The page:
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Launching STEM into the School Curriculum: What Kingsgrove North High School did first

As the world of work changes, the skills taught and the learning that takes place must also change.

The knowledge generated in the education system is widening and the skills demanded by employers are growing so, at Kingsgrove North High School (KNHS), we are embracing the limitations schools face by prioritising science, technology, engineering, and mathematics (STEM).

This innovative subject is paving the way for contemporary teaching and learning and, as we at KNHS see education constantly evolving we too, need to foster creativity and divergent thinking, to motivate and inspire young people to generate new ideas.

Science gives learners an in-depth understanding of the world around them, and STEM provides students the opportunity to become better at research and critical thinking.

Technology prepares young people to work in an environment full of high-tech innovations and constantly evolving fields.

Engineering allows students to enhance problem-solving skills and apply knowledge in new projects and Mathematics enables students to interpret and understand data better, helping them to make more informed decisions.

Images courtesy of Kingsgrove North High School

STEM education thus links these disciplines into a cohesive structure.

With a focus on practice and innovation, inquiry-based assessments, teamwork, and collaboration, students are free to explore and embrace flexibility and curiosity, while undertaking project-based learning activities. As ME Program Director and author of the NSW Stage 5 iSTEM Curriculum, Dr Scott Sleap explains: STEM teaches students how to problem solve in the real world. This is where project-based learning comes in as a dynamic classroom approach in which students actively engage in real-world challenges and develop deeper insight into effective strategies that solve problems.

KNHS has been paving the way in the delivery of STEM, not only within our school but also through networking in our local community. Over the past three years, we invested heavily in resources, upgraded facilities, and delivered an inclusive program with nine neighbouring primary schools.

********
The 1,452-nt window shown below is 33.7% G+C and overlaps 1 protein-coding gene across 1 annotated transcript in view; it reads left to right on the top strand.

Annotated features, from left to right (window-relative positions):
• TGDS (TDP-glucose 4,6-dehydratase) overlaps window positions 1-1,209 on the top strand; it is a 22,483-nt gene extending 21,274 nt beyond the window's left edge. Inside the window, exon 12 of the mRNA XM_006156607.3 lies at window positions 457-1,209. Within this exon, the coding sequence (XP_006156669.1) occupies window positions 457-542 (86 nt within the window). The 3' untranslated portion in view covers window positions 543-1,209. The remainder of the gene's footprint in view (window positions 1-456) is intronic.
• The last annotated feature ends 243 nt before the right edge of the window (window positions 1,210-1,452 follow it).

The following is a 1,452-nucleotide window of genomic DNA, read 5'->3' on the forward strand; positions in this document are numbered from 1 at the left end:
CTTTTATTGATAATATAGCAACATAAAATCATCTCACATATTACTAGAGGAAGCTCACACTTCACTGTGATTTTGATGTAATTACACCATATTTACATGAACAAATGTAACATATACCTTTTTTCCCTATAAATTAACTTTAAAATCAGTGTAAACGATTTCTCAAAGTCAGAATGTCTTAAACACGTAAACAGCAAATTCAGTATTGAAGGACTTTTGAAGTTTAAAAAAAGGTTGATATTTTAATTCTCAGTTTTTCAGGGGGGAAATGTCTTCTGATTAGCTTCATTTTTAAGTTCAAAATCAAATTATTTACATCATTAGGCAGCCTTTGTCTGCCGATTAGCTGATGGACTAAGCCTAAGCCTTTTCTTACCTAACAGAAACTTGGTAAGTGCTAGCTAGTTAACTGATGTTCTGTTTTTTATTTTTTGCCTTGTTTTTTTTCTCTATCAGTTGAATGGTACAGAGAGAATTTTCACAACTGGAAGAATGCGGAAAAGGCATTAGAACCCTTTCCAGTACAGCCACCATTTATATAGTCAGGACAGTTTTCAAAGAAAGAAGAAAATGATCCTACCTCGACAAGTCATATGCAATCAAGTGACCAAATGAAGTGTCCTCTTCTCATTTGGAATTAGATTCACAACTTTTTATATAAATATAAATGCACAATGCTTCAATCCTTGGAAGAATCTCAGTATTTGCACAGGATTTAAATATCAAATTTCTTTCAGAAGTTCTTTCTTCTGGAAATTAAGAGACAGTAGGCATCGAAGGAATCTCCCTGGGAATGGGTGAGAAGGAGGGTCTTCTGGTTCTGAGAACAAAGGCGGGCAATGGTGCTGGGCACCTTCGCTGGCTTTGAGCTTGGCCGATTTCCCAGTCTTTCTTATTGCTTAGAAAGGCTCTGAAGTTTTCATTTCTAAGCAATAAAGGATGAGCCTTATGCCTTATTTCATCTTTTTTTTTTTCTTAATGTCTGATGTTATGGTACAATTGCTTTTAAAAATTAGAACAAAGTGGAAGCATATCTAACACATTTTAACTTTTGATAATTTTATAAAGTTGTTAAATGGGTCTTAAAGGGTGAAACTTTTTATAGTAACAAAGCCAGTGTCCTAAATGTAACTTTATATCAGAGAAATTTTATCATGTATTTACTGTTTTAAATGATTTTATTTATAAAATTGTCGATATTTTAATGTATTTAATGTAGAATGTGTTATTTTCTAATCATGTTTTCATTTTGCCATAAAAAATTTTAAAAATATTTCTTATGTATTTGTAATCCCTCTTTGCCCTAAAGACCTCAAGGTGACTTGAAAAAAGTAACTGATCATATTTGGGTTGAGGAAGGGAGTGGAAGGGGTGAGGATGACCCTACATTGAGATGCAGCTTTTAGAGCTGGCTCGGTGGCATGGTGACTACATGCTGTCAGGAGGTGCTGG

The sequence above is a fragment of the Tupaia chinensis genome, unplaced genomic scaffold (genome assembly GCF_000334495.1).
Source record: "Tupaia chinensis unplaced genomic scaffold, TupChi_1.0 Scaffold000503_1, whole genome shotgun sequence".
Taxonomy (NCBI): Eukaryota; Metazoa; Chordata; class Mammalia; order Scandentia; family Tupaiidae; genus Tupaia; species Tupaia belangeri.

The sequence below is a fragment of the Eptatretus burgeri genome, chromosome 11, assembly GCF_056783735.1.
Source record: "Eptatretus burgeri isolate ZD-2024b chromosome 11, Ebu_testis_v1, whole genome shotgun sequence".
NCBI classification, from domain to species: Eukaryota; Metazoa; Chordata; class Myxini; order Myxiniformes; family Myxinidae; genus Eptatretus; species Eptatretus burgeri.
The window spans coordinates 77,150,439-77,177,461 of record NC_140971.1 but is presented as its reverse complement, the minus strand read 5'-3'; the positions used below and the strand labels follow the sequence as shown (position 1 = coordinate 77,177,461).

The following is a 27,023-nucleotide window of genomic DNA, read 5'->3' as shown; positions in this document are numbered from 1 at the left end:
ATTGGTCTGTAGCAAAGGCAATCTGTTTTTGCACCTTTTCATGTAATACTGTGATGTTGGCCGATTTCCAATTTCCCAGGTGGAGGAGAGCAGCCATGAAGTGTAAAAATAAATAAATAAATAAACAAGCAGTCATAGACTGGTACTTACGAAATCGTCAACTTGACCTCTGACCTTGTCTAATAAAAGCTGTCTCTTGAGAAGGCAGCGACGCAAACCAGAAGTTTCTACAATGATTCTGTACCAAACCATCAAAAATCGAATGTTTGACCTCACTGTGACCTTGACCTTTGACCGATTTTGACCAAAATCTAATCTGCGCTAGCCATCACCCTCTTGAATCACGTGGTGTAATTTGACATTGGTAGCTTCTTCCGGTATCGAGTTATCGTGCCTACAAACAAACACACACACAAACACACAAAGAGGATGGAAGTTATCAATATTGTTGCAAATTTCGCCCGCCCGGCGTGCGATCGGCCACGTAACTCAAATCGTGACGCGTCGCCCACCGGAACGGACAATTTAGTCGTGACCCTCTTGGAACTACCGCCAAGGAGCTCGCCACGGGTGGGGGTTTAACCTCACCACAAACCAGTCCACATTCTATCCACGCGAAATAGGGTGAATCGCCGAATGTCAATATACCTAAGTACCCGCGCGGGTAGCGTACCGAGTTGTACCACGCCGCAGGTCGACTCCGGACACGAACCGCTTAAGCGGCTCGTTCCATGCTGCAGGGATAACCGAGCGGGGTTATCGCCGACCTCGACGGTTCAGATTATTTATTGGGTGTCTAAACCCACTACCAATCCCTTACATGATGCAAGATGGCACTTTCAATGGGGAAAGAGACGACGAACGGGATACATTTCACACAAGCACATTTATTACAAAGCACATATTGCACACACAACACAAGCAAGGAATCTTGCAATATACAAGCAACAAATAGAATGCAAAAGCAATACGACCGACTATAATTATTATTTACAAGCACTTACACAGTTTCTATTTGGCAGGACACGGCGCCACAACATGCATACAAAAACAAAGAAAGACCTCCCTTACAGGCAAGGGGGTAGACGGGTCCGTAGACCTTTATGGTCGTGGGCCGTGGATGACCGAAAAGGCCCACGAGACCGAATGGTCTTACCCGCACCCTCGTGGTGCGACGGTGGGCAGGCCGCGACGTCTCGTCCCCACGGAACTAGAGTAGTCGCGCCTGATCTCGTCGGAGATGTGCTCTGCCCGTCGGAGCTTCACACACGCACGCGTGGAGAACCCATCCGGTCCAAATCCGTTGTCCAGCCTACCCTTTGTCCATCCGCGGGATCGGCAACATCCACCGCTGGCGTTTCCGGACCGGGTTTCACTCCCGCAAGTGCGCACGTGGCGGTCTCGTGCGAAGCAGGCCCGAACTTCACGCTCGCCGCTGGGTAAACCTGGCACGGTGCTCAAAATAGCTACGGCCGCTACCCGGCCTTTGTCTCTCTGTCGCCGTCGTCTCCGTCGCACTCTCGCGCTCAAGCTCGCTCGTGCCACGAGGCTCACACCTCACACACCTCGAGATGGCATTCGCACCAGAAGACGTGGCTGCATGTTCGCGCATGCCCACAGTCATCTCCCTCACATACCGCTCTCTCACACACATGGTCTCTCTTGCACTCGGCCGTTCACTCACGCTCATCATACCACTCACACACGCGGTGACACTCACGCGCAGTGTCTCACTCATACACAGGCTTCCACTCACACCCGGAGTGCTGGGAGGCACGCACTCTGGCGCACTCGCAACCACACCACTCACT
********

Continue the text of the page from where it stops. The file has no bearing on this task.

Initial Planning and Ideas

Our journey towards future-focused learning began in 2016 when the STEM initiative proposal was first introduced as a trial with a focus group of volunteer students. The initial response was very positive, students were engaged, enthusiastic, and came away from the ten-week experience wanting even more.

This Raised the Question: How Do We Move Beyond the Trial Period?

Our first response was to establish a dynamic team of teachers from different key learning areas, Mathematics, Science, Industrial Arts and Technology. They were given the opportunity to embark on this journey by attending the STEM seminar developed by Dr Scott Sleap, lead developer of the iSTEM course, while he was a teacher at Maitland Grossmann High School in 2015. This was crucial to ensure we put together a strong team with expertise from various faculties. Careful planning also brought to light the need for ongoing staff training, the implementation of STEM into the curriculum and of course the development of a specialist room. The initial journey was far from smooth and required numerous team meetings, collaboration, critical thinking, and problem-solving strategies to overcome roadblocks as they were presented. Roles and responsibilities were assigned, and detailed organisation was launched.